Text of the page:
Columns

Are we broke or spending badly?

The Spanish Town
Hospital in St
Catherine

Sunday, January 27, 2019

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BACK in 2005 a close friend of mine, Superintendent Cornelius Walker, was involved in a freak car accident in downtown Kingston. He was rushed to the Kingston Public Hospital (KPH), where he was given what I imagine was standard emergency care.

This left him stable, but still critical. We were told, however, that he had to be moved to the University Hospital of the West Indies (UWHI) to have a CAT scan performed before further treatment could be administered. This seemed odd, as this is the primary public hospital in the capital of the country.

Well, Mr Walker was moved to UHWI with sirens and a convoy as quickly as possible. He was then, to my shock and dismay, placed in a corridor for hours, waiting his turn to use the only CT scanner in the hospital.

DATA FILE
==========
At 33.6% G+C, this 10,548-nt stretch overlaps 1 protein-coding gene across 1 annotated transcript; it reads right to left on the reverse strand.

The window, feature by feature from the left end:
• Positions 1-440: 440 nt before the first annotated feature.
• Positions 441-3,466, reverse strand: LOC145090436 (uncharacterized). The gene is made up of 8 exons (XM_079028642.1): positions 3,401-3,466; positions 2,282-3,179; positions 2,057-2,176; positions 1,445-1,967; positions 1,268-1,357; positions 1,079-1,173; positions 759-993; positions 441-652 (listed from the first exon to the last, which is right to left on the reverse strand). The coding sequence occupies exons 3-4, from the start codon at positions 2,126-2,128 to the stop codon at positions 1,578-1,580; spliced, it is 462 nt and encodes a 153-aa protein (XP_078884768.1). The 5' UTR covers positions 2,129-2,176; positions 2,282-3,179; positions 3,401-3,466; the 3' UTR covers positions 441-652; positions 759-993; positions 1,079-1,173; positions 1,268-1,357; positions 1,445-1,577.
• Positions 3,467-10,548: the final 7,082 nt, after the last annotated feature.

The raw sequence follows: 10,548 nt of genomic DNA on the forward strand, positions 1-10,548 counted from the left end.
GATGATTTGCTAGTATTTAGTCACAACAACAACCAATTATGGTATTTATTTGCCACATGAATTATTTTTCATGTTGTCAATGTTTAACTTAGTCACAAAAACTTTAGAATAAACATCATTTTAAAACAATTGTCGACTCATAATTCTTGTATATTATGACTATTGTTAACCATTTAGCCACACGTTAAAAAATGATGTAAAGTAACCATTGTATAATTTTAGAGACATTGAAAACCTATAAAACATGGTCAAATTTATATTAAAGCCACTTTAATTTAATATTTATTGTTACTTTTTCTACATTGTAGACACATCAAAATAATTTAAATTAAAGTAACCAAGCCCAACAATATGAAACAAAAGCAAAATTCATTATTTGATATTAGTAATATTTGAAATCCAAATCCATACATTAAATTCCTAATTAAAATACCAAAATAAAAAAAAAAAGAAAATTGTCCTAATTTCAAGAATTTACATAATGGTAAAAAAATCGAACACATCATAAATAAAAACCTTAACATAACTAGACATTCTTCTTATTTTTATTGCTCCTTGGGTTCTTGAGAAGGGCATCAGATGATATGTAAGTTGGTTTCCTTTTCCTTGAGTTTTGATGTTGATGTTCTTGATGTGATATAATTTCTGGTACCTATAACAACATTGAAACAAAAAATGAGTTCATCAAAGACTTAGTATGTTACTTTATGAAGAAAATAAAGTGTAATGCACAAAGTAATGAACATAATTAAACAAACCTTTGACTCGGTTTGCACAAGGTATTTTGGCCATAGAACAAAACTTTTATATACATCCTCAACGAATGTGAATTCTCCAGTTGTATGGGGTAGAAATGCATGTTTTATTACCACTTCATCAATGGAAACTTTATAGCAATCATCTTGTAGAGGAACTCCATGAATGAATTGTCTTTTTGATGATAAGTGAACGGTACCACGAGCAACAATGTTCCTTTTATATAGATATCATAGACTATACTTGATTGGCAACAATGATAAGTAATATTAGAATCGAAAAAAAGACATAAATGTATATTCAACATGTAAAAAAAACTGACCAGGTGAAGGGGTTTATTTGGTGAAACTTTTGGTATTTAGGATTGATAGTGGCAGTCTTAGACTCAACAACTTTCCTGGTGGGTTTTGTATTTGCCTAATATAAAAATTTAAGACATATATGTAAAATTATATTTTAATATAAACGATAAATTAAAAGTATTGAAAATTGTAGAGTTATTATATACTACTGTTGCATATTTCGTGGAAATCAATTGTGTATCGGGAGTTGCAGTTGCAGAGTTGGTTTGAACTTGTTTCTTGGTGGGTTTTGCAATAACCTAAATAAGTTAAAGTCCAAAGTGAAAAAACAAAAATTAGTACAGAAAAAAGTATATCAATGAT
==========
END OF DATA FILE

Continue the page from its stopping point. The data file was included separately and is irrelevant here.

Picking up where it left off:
It took a call from the prime minister of Jamaica to get him moved up in the line. He died some days later.

I can't help but wonder about that night of ridiculous and tragic irony, at the unnecessary delays and the movement of a very injured man, and whether his death could have been avoided. If we had one more CT scanner in two hospitals, and one less idiot in charge who puts a dying man in a line to X-ray his head, it is possible.

I once hired a man to perform security duties many years ago. During the interview he referred to himself as 'a fit man'. He did in fact look healthy and capable. Years later I saw him looking old and frail and suffering from kidney disease. I enquired about his treatment and he said that he had got to this stage because he couldn't afford the private use of a dialysis machine, and he just could not access the machines at KPH.

I made further enquiries and was told that the hospitals simply do not have enough machines to fill the demand. So, if you have kidney disease and cannot get on the list, or get some money to pay for your dialysis, you are going to die.

Despite my efforts in the days that followed, a 'fit man' died.